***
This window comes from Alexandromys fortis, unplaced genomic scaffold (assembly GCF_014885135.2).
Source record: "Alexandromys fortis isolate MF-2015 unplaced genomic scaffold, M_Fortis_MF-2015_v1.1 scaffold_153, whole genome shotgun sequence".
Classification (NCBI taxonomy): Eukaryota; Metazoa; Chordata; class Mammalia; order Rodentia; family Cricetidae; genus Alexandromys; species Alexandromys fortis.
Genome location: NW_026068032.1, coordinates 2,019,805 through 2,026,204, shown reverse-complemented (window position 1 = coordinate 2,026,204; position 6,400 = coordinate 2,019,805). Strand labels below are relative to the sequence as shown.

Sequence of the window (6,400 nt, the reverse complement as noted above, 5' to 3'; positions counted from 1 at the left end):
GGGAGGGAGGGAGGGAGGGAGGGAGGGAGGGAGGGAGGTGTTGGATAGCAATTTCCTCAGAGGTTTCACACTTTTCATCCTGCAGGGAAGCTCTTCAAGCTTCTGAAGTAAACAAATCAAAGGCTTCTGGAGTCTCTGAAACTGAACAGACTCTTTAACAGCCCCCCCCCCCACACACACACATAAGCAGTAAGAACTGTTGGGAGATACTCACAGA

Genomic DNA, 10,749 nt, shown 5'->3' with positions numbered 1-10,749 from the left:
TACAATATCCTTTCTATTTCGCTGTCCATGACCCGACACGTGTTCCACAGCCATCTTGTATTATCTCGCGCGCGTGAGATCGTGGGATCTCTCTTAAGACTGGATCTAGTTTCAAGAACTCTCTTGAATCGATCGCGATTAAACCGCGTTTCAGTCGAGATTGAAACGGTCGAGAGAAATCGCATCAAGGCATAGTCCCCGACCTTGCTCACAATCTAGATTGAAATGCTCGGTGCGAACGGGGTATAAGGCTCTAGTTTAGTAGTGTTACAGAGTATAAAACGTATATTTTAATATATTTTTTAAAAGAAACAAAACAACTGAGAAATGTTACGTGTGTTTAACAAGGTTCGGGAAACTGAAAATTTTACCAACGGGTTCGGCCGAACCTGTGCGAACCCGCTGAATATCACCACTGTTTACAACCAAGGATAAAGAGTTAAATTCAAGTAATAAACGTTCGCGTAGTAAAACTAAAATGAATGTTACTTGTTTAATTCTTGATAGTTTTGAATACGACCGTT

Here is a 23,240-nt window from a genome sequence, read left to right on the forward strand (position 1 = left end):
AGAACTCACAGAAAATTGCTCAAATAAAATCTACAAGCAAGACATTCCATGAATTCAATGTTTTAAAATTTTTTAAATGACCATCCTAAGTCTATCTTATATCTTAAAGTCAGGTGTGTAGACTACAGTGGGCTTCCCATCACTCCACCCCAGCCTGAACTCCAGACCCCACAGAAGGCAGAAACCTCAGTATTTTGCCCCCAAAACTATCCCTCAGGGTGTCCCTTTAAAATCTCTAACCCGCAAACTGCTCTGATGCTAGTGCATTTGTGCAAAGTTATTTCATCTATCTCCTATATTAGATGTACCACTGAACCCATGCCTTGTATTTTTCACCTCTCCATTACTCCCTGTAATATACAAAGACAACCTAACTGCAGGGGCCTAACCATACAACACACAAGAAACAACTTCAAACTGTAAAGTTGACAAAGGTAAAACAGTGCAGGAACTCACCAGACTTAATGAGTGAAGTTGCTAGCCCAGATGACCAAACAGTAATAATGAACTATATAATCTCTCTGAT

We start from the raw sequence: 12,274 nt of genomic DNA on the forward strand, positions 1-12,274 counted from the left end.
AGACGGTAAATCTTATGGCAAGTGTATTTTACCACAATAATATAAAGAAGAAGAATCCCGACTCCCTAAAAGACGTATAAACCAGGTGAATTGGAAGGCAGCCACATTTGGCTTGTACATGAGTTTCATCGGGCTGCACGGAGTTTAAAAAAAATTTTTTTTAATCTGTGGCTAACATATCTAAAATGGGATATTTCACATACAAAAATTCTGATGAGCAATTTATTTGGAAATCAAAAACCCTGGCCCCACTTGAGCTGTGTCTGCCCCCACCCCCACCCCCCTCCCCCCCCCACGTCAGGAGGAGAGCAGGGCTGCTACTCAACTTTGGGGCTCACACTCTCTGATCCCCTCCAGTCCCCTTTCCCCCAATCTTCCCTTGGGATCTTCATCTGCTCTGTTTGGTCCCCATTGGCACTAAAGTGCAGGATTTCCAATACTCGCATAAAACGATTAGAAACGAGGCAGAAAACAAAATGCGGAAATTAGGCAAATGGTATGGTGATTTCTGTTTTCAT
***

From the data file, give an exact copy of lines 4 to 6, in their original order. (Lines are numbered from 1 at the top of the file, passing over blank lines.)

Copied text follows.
Genome location: NW_026068032.1, coordinates 2,019,805 through 2,026,204, shown reverse-complemented (window position 1 = coordinate 2,026,204; position 6,400 = coordinate 2,019,805). Strand labels below are relative to the sequence as shown.

Sequence of the window (6,400 nt, the reverse complement as noted above, 5' to 3'; positions counted from 1 at the left end):
GGGAGGGAGGGAGGGAGGGAGGGAGGGAGGGAGGGAGGTGTTGGATAGCAATTTCCTCAGAGGTTTCACACTTTTCATCCTGCAGGGAAGCTCTTCAAGCTTCTGAAGTAAACAAATCAAAGGCTTCTGGAGTCTCTGAAACTGAACAGACTCTTTAACAGCCCCCCCCCCCACACACACACATAAGCAGTAAGAACTGTTGGGAGATACTCACAGA